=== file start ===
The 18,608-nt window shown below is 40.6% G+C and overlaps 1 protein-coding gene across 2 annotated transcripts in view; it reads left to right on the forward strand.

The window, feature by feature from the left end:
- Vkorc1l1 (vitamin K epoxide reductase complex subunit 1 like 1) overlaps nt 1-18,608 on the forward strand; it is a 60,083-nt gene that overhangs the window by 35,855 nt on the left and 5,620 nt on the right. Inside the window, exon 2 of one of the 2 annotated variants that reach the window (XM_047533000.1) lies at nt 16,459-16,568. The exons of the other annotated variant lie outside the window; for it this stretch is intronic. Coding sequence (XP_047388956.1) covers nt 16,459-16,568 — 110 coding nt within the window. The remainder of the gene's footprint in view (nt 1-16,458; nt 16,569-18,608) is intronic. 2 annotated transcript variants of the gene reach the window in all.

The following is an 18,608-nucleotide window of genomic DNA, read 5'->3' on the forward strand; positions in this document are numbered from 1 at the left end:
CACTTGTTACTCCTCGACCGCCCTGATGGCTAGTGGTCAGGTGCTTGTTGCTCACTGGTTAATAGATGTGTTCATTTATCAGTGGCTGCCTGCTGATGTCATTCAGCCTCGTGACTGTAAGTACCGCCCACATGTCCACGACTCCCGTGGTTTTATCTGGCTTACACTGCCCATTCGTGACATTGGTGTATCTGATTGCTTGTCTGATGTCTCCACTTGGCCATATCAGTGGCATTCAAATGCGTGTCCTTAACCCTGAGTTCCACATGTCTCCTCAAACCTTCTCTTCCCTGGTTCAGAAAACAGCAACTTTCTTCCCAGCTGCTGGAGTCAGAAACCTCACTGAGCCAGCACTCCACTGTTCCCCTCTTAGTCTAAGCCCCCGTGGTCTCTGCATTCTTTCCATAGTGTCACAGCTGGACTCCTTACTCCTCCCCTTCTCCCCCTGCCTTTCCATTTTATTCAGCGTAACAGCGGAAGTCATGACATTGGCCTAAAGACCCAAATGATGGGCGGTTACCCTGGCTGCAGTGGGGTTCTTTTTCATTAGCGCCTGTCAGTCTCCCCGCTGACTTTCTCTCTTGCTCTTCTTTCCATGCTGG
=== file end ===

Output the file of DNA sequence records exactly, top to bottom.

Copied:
The 18,608-nt window shown below is 40.6% G+C and overlaps 1 protein-coding gene across 2 annotated transcripts in view; it reads left to right on the forward strand.

The window, feature by feature from the left end:
- Vkorc1l1 (vitamin K epoxide reductase complex subunit 1 like 1) overlaps nt 1-18,608 on the forward strand; it is a 60,083-nt gene that overhangs the window by 35,855 nt on the left and 5,620 nt on the right. Inside the window, exon 2 of one of the 2 annotated variants that reach the window (XM_047533000.1) lies at nt 16,459-16,568. The exons of the other annotated variant lie outside the window; for it this stretch is intronic. Coding sequence (XP_047388956.1) covers nt 16,459-16,568 — 110 coding nt within the window. The remainder of the gene's footprint in view (nt 1-16,458; nt 16,569-18,608) is intronic. 2 annotated transcript variants of the gene reach the window in all.

The following is an 18,608-nucleotide window of genomic DNA, read 5'->3' on the forward strand; positions in this document are numbered from 1 at the left end:
CACTTGTTACTCCTCGACCGCCCTGATGGCTAGTGGTCAGGTGCTTGTTGCTCACTGGTTAATAGATGTGTTCATTTATCAGTGGCTGCCTGCTGATGTCATTCAGCCTCGTGACTGTAAGTACCGCCCACATGTCCACGACTCCCGTGGTTTTATCTGGCTTACACTGCCCATTCGTGACATTGGTGTATCTGATTGCTTGTCTGATGTCTCCACTTGGCCATATCAGTGGCATTCAAATGCGTGTCCTTAACCCTGAGTTCCACATGTCTCCTCAAACCTTCTCTTCCCTGGTTCAGAAAACAGCAACTTTCTTCCCAGCTGCTGGAGTCAGAAACCTCACTGAGCCAGCACTCCACTGTTCCCCTCTTAGTCTAAGCCCCCGTGGTCTCTGCATTCTTTCCATAGTGTCACAGCTGGACTCCTTACTCCTCCCCTTCTCCCCCTGCCTTTCCATTTTATTCAGCGTAACAGCGGAAGTCATGACATTGGCCTAAAGACCCAAATGATGGGCGGTTACCCTGGCTGCAGTGGGGTTCTTTTTCATTAGCGCCTGTCAGTCTCCCCGCTGACTTTCTCTCTTGCTCTTCTTTCCATGCTGG